The idea of producing built assets using 3D concrete printing (3DCP) technology arose from discussions between Transport for Wales (TfW) and Amey Consulting in August 2021. Amey and TfW Innovation Services identified the technology as one of 10 promising innovations that could facilitate the renewal of the Core Valley Lines (CVL), as well as benefit TfW’s other programmes and wider Welsh infrastructure schemes.
It was agreed that Amey would develop a business case for the design and build of a prototype toilet block, or pod, using 3DCP. If successful, TfW would be the first in Wales to introduce the radical new technology and the first in the UK to design and install a 3DCP toilet pod.
The process works as follows. A 3D digital model of the asset is created, then specialised ‘slicing’ software generates a toolpath from the model to the robots. The asset is constructed using a quick drying mortar mix which is printed by mobile robots on site or by fixed (gantry) robots at an offsite facility. The structure can be output as panels for assembly or as a complete unit.
A comparison of efficiencies revealed that 3DCP offers several benefits compared to traditional concrete or steel construction. It was estimated that the 3DCP pod would be around (18%) cheaper than a brick and block version, for example, and would take half the time and half the labour to print and install. There is a significant carbon saving of 65% compared to brick and block or steel, and each pod has the potential to create at least five new green/digital jobs.
The 3DCP concept is suited to a diverse range of concrete structures, such as bridges and temporary works as well as service facilities. Once a design has been created and coded, it is easy and cost effective to replicate. Customers placing repeat orders would benefit from economies of scale. Amey foresees numerous applications for the technology in the rail industry as well as the wider infrastructure sector.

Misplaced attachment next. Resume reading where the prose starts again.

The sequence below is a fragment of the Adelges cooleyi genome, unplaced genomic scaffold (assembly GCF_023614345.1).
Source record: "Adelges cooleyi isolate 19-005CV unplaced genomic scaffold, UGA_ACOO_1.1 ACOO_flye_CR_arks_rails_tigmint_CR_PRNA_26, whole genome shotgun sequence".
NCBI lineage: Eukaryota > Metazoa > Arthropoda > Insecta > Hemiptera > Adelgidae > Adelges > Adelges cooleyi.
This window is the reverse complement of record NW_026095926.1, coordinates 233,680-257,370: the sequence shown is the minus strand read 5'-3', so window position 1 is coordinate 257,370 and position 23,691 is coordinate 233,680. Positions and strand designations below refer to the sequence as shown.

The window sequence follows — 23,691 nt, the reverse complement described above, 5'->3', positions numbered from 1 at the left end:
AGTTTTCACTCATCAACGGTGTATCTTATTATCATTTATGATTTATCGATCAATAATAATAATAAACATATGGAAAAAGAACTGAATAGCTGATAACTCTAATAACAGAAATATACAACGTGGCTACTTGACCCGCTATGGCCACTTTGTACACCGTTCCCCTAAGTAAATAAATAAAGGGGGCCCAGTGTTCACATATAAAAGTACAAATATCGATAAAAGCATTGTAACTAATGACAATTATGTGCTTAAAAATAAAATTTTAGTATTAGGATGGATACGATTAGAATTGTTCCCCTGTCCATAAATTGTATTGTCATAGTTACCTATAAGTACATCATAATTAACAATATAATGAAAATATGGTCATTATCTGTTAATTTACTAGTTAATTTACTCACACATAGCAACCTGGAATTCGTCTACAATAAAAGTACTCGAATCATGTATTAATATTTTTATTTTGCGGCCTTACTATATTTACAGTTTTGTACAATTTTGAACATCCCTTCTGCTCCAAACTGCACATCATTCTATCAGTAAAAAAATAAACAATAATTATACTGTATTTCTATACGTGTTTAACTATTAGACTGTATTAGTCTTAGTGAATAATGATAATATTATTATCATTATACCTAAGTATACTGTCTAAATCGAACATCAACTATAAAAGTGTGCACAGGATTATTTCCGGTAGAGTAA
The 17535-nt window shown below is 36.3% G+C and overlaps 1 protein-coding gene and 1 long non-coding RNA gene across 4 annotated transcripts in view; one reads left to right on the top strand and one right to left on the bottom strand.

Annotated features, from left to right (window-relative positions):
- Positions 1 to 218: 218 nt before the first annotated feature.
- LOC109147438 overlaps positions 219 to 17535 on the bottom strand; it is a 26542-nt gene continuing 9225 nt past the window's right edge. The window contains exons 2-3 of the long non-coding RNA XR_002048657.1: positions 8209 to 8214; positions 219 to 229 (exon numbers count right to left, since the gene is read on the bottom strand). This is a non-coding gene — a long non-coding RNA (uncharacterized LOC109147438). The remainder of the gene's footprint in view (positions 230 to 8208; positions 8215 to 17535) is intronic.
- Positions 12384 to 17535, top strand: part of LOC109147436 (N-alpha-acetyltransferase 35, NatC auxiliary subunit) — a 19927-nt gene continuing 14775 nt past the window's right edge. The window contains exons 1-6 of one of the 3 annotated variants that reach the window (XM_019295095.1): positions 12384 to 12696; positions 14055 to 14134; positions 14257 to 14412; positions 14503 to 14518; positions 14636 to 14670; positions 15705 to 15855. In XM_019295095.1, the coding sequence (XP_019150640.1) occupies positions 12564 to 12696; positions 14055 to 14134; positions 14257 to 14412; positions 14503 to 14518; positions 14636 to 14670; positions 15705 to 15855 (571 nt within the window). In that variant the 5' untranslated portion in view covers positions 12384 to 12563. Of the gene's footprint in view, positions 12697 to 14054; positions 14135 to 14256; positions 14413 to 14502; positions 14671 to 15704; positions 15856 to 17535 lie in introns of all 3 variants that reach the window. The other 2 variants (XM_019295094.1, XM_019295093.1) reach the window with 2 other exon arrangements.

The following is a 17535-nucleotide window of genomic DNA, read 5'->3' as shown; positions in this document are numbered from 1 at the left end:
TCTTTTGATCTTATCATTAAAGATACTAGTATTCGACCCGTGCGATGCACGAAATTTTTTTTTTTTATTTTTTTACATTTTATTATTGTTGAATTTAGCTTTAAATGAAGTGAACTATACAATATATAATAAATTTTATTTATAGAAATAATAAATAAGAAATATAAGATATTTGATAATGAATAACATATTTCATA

A 3D digital design can easily be modified to suit the needs of the customer or location, or to make improvements. In the case of the toilet pod, for example, there is the potential to integrate sensors within the design to gather operational data once the pod is in use. This information could be used to support asset management by monitoring efficiency, facilitating maintenance, and improving the customer experience.
Developing the business case and the detailed design comprised phase one of the project.
Phase two follows TfW’s approval of the design. Twelve 3DCP pods are planned initially, which will result in cost savings to the CVL renewal programme if built. The first step is to construct a working prototype at Amey’s Treforest site. This will act as both a showcase and test for the new (and relatively untried) technology, while enabling the project team to ensure the built asset matches the 3D model and achieves the appropriate standard of quality.